While the number of marine protected areas (MPAs) in the Baltic Sea and Kattegat continues to increase, the number of areas with actual protection measures unfortunately, isn’t growing at the same rate.
Many MPAs completely lack plans that regulate the activities within them. Oceana’s latest report sheds light on this problem and details the shortcomings of Baltic MPAs, based on information from governmental and inter-governmental bodies, the EU and existing literature.
“It’s disappointing that the only place you can find protection in these areas is in their names. All nine Baltic countries have committed themselves to proper marine protection in order to reach a set of environmental targets. If they are serious about overturning the worrying state of the Baltic Sea, there needs to be a radical change of course”, stated Hanna Paulomäki, Oceana’s Baltic Sea project manager.
Key facts from the report:
- The report details the two major types of MPAs in the Baltic Sea: those that are a part of the Natura 2000 network, which forms the backbone of marine protection in the EU; and those belonging to the HELCOM MPA network (BSPAs), which is a Baltic regional effort. The two networks often overlap – BSPAs cover 64 per cent of the Natura 2000 sites.
- There are 388 Natura 2000 sites with marine or coastal features in the region, 31 per cent of them lack management plans.
- There are 163 BSPAs in the region, 35 per cent lack management plans.
- There are no MPAs in the Baltic Sea where fisheries are completely banned.
It is also worth noting that many of the existing management plans are just descriptive overviews of the areas listing species, habitats and possible threats, and do not include any real protection measures. Fisheries, for example are hardly ever regulated within MPAs, even though some of the areas are feeding or breeding grounds for fish. Besides affecting the targeted species, some fishing practices, like bottom trawling also pose a threat to the marine environment.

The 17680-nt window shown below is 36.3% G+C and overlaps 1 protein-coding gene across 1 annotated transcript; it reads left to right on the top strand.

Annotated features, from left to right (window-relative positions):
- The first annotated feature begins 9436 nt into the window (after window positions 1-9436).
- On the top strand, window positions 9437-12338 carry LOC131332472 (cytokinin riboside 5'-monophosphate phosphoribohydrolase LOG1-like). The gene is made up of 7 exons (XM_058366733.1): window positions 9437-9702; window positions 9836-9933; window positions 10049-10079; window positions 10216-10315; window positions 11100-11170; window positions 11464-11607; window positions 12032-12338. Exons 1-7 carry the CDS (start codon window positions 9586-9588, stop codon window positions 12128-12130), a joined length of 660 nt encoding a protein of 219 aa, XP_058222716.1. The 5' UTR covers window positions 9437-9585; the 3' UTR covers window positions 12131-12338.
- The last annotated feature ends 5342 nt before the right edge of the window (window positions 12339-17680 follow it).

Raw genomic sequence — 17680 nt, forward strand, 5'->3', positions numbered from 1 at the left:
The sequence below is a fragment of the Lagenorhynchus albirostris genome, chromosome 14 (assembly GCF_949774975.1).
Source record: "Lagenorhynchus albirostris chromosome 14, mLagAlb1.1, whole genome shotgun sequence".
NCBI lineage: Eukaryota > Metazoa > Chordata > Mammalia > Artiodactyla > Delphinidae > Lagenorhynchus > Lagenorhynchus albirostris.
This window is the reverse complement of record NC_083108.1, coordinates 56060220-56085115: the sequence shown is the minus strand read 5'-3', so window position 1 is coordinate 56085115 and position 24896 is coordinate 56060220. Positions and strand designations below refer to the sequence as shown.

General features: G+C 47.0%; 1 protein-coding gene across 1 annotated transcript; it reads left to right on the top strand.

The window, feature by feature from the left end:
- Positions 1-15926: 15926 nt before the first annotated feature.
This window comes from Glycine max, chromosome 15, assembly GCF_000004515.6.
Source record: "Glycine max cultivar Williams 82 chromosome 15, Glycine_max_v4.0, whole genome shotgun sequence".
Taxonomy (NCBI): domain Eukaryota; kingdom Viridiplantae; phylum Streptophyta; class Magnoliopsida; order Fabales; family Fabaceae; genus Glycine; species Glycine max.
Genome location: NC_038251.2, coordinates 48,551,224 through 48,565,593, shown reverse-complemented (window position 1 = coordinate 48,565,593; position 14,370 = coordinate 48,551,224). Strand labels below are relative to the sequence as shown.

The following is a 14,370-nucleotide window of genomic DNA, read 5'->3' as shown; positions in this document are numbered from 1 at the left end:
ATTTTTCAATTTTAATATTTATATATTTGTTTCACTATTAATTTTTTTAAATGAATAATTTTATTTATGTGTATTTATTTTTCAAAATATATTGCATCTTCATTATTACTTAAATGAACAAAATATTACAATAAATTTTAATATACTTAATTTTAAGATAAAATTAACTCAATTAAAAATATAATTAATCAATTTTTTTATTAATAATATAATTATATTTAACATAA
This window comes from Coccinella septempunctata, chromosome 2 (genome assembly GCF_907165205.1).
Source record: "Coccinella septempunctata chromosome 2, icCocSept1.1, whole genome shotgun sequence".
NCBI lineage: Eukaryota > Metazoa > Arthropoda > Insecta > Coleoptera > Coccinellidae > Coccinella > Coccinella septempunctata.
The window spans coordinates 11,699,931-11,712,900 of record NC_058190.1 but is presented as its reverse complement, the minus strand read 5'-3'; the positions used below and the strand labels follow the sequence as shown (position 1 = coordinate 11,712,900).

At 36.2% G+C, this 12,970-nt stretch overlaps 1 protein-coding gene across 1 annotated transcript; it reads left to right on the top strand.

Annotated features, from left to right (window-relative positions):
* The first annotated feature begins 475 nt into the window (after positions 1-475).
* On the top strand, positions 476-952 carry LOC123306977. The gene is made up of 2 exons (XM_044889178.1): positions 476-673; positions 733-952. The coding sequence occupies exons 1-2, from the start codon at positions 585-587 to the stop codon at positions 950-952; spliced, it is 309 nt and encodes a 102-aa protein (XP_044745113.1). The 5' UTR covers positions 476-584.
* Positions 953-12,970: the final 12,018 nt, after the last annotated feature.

“There is very little to gain by mapping out an area, writing down the different species that live there, and then calling it protected. Focus needs to be on better design and implementation”, added Christina Abel, Oceana’s marine scientist.
“When people hear their decision makers talk about protecting the Baltic Sea, I think most are happy that the environment is being taken care of. What they don’t expect, is that this effort is nothing short of an illusion.”
The Baltic faces a lot of threats that put its ecosystems under severe pressure and have caused it to become one of the most polluted seas in the world. Baltic Sea countries agreed to establish a network of MPAs, which has been recognised as an effective tool to address these threats. Today around 12 per cent of the Baltic has been designated for protection.